Those interested in India’s economic future need to be careful about tying it down with yesterday’s restrictions.
India’s draft data protection bill released in July by the Justice B.N. Srikrishna committee is the most recent contribution to a sprawling debate over electronic data that has been going on in India and elsewhere for some years now.
While the Srikrishna committee report raises legitimate concerns about the protection of personal data, the suggested bill proposes a requirement for data localisation as a remedy – a directive that personal data about residents of India be stored, in some cases exclusively, in India. Other proposals in the past few years include an e-commerce policy that tiptoes up to the edge of localisation; a Cloud Working Group report that proposes localising any data generated in India; and payments rules promulgated by the Reserve Bank of India that would make it nearly impossible for residents of, or even visitors to, India to use credit cards.
This poses two problems: Localisation may not, in fact, protect privacy; and the various proposals under consideration could do great collateral damage to Indian businesses – small and large.
Breaches of data privacy are a legitimate concern. However, these have occurred in many different places. A localisation requirement, even if limited to personal data, would not by itself protect personal data against the kind of unauthorised access that has occurred in recent years.
Moreover, exclusive localisation requirements could make data more vulnerable to loss or damage. Any storage regimen has some vulnerability. Dispersing storage of data actually reduces this risk. People who have undergone equipment failures have found backups and diversified cloud storage essential in protecting themselves against catastrophic data loss.
Localisation requirements would also burden Indian business. It’s hard to overstate the game-changing quality of cloud computing for small and medium enterprises, which account for 45 per cent of India’s manufacturing output and 40 per cent of its manufacturing exports. This is currently an affordable resource even for relatively small companies. Making it more expensive – the inevitable result of required localisation – would put them at a disadvantage. For large businesses, the same logic holds – with the added point that engaging the international market is even more critical. If localisation becomes a local norm, India’s larger companies, like others, will be required to maintain multiple servers to sustain their international business.
India has been an economic growth powerhouse for much of the past 25 years. Free flows of data have contributed greatly to this prosperity. United Nations Conference on Trade and Development (UNCTAD) attributes 4.5 per cent of India’s GDP in 2015 to this factor. Raising the cost of data storage, and putting data into ‘silos’ so they can’t be handled together, won’t make this disappear, but it is bound to have an effect. And the effect could be especially serious for India’s innovation economy, which has a disproportionate reliance on cloud computing and has a global leadership position.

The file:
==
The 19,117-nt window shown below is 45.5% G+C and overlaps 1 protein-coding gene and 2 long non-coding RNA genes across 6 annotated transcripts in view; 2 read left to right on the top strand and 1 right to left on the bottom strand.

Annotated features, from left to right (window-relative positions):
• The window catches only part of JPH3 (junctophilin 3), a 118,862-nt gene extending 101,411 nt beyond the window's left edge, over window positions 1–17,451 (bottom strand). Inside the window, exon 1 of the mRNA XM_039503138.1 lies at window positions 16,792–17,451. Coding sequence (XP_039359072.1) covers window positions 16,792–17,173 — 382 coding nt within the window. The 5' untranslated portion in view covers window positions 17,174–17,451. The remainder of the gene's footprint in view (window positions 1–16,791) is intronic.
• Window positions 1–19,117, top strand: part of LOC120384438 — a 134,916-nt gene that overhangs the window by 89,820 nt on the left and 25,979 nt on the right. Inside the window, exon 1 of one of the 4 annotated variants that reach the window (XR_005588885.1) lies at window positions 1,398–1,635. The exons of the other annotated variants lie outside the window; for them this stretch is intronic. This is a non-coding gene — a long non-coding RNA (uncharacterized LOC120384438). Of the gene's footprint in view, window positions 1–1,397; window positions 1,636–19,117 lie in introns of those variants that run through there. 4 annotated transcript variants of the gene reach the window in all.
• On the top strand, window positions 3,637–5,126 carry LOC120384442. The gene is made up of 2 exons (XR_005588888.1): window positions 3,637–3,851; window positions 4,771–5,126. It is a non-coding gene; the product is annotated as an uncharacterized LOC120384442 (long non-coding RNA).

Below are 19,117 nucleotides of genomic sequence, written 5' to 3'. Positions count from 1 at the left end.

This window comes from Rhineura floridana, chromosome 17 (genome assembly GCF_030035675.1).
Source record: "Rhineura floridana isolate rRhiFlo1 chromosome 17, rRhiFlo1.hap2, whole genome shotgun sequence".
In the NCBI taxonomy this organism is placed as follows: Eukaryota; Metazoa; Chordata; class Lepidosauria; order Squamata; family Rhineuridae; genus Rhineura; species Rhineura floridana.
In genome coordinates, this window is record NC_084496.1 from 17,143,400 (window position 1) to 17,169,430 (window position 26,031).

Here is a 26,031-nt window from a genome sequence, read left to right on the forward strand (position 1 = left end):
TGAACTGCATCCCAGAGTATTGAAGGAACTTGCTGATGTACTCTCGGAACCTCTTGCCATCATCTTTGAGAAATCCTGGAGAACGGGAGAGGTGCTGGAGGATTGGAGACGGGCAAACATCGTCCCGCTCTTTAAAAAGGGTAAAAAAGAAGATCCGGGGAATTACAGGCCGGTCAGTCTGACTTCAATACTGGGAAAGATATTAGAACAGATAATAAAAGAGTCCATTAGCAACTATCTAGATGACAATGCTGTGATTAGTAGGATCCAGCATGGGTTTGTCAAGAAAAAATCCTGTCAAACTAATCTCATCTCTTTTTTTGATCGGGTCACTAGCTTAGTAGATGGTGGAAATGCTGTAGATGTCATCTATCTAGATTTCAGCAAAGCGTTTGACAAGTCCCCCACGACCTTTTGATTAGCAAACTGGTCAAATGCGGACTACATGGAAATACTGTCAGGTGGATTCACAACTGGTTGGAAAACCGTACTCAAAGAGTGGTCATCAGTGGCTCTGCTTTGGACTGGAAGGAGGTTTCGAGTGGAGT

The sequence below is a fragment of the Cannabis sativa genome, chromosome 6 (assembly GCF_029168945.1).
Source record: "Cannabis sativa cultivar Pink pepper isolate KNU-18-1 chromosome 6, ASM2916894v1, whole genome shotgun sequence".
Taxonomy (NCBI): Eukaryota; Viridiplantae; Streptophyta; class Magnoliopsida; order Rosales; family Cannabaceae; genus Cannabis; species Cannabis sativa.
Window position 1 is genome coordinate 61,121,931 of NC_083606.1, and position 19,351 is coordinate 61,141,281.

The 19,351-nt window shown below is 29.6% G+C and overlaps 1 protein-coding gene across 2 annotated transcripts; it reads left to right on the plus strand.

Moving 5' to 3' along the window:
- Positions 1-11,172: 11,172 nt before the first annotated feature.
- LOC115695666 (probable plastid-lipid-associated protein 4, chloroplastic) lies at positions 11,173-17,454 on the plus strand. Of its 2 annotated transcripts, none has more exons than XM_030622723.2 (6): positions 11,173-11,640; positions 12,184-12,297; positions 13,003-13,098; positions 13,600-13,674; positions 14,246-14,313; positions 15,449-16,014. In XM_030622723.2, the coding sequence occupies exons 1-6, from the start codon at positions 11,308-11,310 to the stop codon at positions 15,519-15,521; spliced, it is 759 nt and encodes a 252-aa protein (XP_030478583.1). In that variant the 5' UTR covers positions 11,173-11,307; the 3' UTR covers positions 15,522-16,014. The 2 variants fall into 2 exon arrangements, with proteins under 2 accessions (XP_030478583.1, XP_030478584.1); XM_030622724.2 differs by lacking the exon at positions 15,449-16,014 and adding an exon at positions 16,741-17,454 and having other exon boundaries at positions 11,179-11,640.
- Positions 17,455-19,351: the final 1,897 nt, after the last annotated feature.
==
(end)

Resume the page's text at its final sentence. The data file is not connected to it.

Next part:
These burdens on Indian business would be much more severe if localisation requirements went beyond personal data. India needs to be concerned about unintended consequences. Would India’s rules require Indian companies to store all their data in India? What if they encountered requirements from other countries that localised data from the parent company’s overseas operations? And what about the reverse case: If a foreign investor is required to store all its data in India, how far does this requirement go, and does it extend to data concerning the investor’s headquarters and other international operations? None of these details have been thought through, and they are potentially very troublesome.
One argument that needs careful thought is that so far developed countries’ businesses have had ‘first mover advantage’ in establishing themselves in the data storage and processing field. It is understandable that Indians and their government would want to avoid being closed out, and data localisation requirements are seen as a tool in this regard. At the same time, it is important not to introduce unintended disincentives for the scientists and companies who might be incubating tomorrow’s technological changes. Those who are interested in India’s economic future need to be careful about tying it down with yesterday’s restrictions.
Ambassador Teresita C. Schaffer is a Senior Advisor with McLarty Associates. During her 30-year career in the US Foreign Service, she served in US embassies in India, Pakistan, and Bangladesh, and served as US Ambassador in Sri Lanka from 1992-1995. Ambassador Schaffer is also the co-author of India at the Global High Table: the Quest for Regional Primacy and Strategic Autonomy.
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